A VILLA. EXEMPLIFYING THE PROPER SITUATIONS FOR THE DOMESTIC OFFICES.
In forming this plan, care has been taken to avoid whatever experience has found objectionable relating to the domestic offices, and to afford facility of communication to the apartments, without subjecting them to inconvenience or offence. The pantry is near the dining-room, and commands the porch. The servants'-hall is beyond the door leading to the yard, and has the effect of being detached from the house, though really within it. The kitchen is arranged with the same advantages; the door opposite the pantry is only in use for the service of dinner. The scullery is wholly removed from the house. The laundry and wash-house are yet more retired, and immediately under the inspection of the housekeeper, who, in this arrangement, is considered as cook also. The knife and shoe-room adjoins the servants'-hall. The larder and dairy are farther removed from the inhabited parts; and the offices on this side are approachable by a trellis colonnade, so that at all seasons they are accessible with safety. The minor staircase leads to the chamber-landings and to the cellars; there is a stair to the cellar also, from the colonnade. The chambers contain three apartments for the men, three for the maid-servants, and a room for stores.
From the porch, a hall of small dimensions communicates with a waiting-room, which is a receptacle for coats, hats, sticks, &c. Water should be laid on to a wash-stand near the window; this room contains a water-closet. The dining-room entrance is from the hall, and is favourably situated for the service of dinner. The dining-room is unconnected with the retiring apartments; but a jib-door communicates with the vestibule, and precludes the necessity of passing through the hall to the drawing-room or gallery. The niches to contain candelabra at the sideboard end, and the corresponding recesses at the other angles, are suited to an architectural decoration consonant with the purposes of this room. The withdrawing-room, breakfast-room, and gallery or library, are approached from the vestibule, and from each other. The advantages of this arrangement are so obvious, that they are not treated of; but in the general adoption of the connected drawing-room and library, the mind becomes highly gratified on contemplating the acknowledged influence of female intellect, and those charms of social loveliness, that have allured the apartment of study from its obscure retreat.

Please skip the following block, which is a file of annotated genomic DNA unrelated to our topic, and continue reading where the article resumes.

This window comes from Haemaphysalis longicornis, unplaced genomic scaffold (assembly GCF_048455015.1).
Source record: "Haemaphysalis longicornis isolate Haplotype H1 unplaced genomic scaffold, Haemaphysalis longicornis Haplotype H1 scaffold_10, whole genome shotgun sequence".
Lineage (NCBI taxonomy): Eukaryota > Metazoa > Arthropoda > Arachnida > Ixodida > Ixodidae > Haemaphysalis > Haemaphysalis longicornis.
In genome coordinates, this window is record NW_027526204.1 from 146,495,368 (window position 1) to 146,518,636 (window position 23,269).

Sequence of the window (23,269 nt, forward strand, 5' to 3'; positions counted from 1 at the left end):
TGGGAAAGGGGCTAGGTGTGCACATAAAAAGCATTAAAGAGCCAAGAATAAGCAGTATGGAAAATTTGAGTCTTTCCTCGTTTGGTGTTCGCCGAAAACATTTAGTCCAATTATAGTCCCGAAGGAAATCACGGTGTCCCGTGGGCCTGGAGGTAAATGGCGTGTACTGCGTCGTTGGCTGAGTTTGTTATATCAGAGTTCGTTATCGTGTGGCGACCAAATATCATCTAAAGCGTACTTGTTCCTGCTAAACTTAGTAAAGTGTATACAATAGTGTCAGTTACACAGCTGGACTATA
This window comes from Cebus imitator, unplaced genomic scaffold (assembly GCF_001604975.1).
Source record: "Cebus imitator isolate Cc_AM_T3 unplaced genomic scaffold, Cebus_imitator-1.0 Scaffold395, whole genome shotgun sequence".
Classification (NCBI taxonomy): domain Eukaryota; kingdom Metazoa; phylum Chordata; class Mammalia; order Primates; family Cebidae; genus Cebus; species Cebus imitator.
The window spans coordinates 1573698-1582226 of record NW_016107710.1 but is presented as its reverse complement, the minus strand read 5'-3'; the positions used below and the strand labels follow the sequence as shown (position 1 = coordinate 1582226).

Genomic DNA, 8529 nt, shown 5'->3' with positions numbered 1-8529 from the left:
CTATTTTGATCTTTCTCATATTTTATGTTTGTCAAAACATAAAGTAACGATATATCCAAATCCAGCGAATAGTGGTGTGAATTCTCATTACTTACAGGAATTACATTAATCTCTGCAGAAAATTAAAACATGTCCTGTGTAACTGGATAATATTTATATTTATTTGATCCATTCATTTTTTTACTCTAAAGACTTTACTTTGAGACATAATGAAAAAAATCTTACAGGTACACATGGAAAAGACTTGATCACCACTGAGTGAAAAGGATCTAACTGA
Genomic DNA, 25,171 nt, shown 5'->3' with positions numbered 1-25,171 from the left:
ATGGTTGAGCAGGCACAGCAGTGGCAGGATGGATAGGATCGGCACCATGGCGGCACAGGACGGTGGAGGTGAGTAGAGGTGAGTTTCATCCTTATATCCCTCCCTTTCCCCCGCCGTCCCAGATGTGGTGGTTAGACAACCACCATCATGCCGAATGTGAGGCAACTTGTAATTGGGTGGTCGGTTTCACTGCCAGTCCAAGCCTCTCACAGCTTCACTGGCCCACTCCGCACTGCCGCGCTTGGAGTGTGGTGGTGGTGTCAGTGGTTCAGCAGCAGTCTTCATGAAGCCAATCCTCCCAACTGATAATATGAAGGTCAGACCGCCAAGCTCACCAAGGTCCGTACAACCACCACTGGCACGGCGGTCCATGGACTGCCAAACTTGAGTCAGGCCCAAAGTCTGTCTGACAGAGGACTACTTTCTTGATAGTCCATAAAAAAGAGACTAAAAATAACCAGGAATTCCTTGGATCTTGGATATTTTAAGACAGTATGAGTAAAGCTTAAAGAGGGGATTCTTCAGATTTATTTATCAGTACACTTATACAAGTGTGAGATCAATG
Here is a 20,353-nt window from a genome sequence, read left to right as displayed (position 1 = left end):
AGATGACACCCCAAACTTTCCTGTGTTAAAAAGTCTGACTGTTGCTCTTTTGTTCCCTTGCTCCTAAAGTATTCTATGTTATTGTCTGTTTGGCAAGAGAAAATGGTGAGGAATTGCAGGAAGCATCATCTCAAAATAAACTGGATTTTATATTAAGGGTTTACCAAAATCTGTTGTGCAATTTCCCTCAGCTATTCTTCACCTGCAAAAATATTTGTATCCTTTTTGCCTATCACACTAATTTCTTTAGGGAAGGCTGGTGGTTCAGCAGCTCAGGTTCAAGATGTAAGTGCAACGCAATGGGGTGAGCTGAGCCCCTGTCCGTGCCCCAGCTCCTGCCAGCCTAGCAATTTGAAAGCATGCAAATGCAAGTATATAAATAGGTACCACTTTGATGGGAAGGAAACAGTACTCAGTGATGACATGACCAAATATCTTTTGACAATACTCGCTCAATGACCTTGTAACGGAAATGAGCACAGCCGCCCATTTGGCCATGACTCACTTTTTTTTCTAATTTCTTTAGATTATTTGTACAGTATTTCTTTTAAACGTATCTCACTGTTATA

The drawing-room is so formed as to avoid the dark shades which invariably collect in the corners of all rooms, and affords the means of a very elegant decoration. The gallery is lighted from the top, as its purpose is to contain pictures, marbles, bronzes, and books, and thus admit a beautiful variety of arrangements round it, forms the approach to the chambers.
The vestibule is always a most desirable appurtenance to a dwelling, and is here situated so as to afford additional ventilation; it reaches to the top of the building, and is surmounted by a lantern light; a gallery a gallery round it, forms the approach to the chambers. The vestibule opens to the staircase, and the staircase to this gallery. A water-closet is contained in the retired part of the staircase. The chambers above, are four, three with a dressing-room, and one without it.
Simplicity of character has been the leading object of this design. It will be seen that the extent of the house is aimed to be defined by pilasters, which are in number, four on the porch-front, four on the lawn-front, and two on the returning end; the remainder being plain walls, would be planted against, and hid by shrubberies, as there are no windows of the offices looking outwards.
The Palladian sashes of the dining-room, drawing-room, and the door of the breakfast-room, open to a stone terrace, which descends by two steps to the lawn. The terrace is so elegant in its character, and so useful as a promenade after wet weather, that it should be reluctantly, if ever, dispensed with.